Exercise and Alzheimer’s/Dementia

3 Ways Exercise Can Improve Your Quality of Life                                       

exercise-200x300Exercise Helps Your Brain Function Better

“Exercise is the single most powerful tool to optimize your brain function,” according to John Ratey, MD, of the Harvard Medical School, author of the book Spark: the Revolutionary New Science of Exercise and the Brain. Aerobic exercise—the kind that gets your heart pumping like jogging or walking fast– is correlated with improved memory, planning and problem solving ability and overall brain function.

In other research on the impact of exercise on brain function, Dr. Arthur Kramer, a neuroscientist at the University of Illinois, notes that exercise improves blood circulation to the brain and can literally increase the white matter in your brain. Several new studies also indicate that aerobic exercise may slow the onset and progression of Alzheimer’s Disease and can actually reverse brain cell deterioration associated with aging.

Exercise Helps Your Body Function Better

Exercise also has a significant positive impact on overall body function. One of the reasons exercise is so beneficial is that it reduces inflammation in your body which plays a role in many chronic health conditions including Alzheimer’s and dementia, heart disease, diabetes, and cancer. In addition, exercise increases your strength and flexibility. It also boosts the immune system and can help improve your sleep.

There is considerable research on the benefits of exercise for improving body function and quality of life. One study published in the Journal of the American Geriatrics Society found that a simple exercise program (1 hour twice a week) for nursing home patients with Alzheimer’s Disease slowed their decline in ability to perform activities of daily living (ADLs). A New York Times report on a long-term study of the impact of fitness on overall health later in life concluded, “Typically, the most aerobically fit people lived with chronic illnesses in the final five years of their lives, instead of the final 10, 15 or even 20 years.” Being physically fit can dramatically improve your overall body function which in turn improves your quality of life and your ability to live independently.

Exercise Can Improve Your Energy and Outlook

Exercise will have a positive impact on your energy level and stamina, your mood, and your ability to handle stress. Depression often goes hand in hand with a diagnosis of Alzheimer’s, and stress is an unwelcome byproduct of illness and disease for both the one with the disease and the caregiver. Many doctors use exercise as the first line of treatment against depression and other mood disorders because it sparks a series of physiological responses that help people weather stress and break negative thought patterns.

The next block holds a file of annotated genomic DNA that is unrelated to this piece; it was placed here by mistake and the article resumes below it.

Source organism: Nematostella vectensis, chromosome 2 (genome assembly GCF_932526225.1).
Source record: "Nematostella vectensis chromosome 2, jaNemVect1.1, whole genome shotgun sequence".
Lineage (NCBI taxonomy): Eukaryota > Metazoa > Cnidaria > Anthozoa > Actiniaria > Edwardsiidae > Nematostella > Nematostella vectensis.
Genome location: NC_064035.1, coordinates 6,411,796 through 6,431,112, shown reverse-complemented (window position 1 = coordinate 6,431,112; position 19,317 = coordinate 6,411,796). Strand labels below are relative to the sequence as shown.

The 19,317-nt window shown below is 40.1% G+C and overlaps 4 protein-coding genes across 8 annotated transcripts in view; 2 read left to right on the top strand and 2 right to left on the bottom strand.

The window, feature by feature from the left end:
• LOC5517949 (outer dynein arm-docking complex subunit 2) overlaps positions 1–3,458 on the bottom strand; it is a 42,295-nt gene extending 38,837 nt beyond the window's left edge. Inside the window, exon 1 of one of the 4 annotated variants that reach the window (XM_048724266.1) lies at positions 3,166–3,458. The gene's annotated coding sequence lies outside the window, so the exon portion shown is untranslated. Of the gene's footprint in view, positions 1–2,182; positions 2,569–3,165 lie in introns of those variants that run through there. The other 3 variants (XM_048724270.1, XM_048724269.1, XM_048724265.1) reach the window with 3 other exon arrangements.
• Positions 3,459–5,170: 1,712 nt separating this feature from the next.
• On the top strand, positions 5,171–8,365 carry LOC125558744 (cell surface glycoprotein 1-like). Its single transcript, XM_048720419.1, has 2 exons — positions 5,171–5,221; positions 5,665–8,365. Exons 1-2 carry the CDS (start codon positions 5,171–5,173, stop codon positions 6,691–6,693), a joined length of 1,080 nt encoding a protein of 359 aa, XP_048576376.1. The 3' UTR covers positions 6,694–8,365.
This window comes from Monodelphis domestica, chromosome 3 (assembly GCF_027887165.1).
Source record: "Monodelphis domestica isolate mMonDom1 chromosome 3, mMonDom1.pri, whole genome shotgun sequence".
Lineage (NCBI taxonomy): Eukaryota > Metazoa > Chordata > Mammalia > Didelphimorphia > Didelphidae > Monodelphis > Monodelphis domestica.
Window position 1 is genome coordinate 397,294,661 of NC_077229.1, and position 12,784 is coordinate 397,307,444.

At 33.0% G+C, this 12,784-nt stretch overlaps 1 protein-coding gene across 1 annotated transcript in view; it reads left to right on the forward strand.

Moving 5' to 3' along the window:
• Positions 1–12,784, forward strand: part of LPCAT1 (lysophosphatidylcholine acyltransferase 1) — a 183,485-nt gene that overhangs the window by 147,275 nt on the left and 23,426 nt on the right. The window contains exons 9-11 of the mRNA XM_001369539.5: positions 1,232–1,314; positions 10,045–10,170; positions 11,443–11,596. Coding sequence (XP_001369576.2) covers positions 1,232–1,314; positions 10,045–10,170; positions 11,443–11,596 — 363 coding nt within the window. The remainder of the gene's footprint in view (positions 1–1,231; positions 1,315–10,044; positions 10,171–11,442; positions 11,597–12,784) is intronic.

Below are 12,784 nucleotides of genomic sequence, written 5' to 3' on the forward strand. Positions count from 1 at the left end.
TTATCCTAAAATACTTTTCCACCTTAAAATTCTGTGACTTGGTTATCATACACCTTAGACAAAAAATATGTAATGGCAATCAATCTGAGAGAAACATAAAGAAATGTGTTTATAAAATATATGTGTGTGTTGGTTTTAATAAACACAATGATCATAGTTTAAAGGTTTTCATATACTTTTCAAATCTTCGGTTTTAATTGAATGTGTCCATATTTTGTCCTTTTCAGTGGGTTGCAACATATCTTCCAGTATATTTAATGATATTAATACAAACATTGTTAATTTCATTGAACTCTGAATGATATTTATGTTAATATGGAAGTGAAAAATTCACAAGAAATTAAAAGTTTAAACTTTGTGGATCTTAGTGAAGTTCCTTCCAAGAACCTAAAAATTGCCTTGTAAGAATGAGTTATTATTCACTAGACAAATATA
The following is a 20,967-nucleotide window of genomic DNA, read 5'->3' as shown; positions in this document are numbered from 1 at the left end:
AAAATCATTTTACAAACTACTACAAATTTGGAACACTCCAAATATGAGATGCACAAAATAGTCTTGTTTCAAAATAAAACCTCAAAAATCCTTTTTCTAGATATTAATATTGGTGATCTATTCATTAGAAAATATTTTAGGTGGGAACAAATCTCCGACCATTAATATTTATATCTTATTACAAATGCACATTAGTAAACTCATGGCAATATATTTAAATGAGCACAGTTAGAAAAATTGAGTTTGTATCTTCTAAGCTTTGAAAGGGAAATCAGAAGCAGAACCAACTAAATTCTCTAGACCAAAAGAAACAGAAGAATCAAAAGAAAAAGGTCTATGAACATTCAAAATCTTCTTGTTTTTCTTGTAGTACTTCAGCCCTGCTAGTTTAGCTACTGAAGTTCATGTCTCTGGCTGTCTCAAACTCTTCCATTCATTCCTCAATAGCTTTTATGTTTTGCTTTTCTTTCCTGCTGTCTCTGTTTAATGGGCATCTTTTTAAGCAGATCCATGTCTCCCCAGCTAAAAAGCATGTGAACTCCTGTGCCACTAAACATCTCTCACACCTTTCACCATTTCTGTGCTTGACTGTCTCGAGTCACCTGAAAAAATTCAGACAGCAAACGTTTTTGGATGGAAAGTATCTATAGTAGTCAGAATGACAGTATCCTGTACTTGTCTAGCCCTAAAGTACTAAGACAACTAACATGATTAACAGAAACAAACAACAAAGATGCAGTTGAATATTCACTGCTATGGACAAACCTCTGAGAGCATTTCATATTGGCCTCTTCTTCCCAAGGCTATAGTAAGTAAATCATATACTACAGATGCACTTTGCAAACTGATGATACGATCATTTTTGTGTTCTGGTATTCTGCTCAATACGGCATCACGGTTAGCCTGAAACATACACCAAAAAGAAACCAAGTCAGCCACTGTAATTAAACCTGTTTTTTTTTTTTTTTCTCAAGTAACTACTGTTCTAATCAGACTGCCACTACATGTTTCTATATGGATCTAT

Exercise can be even more beneficial if you make it a social activity with other people—you’ll enjoy camaraderie as well as accountability. Both the exercise and the social interaction can improve your outlook and energy level and give you a sense of purpose and well-being.

Get Moving and Try Something New!

Enjoy the great outdoors. Take a brisk walk or run. Go for a hike. Walk the dog. Ride a bike. Walk to a local restaurant or store.

Head to the gym. Try a class. Get an aerobic workout on a stationary bike, treadmill or elliptical machine. Lift weights. Swim.

Around the house and yard. Garden. Vacuum the floor to music. Mow the lawn. Rake the leaves. Plant a tree for posterity.

Join a team. Enjoy some bowling, volleyball, bocce ball or tennis.

Join a class or try a new workout video. Aim for variety and try something new like yoga, tai chi, pilates, dance or water aerobics.

Play! Have fun. Skip. Play tag or dodgeball or table tennis. Find some kids and make (and do!) an obstacle course with them. Try some “silly walks” backwards or sideways, on your heels or on your toes. Stand on one foot while brushing your teeth. Be creative!

It’s never too late to benefit from exercise. Start small—even a little activity is better than none. Talk to your doctor about safe ways to add exercise into your routine.

The information shared here is not intended as medical advice or treatment, but only to raise awareness of current research as well as possible treatment options you can explore in partnership with a qualified health care professional. The benefits and risks of all treatment options should be discussed with a qualified healthcare professional before implementation.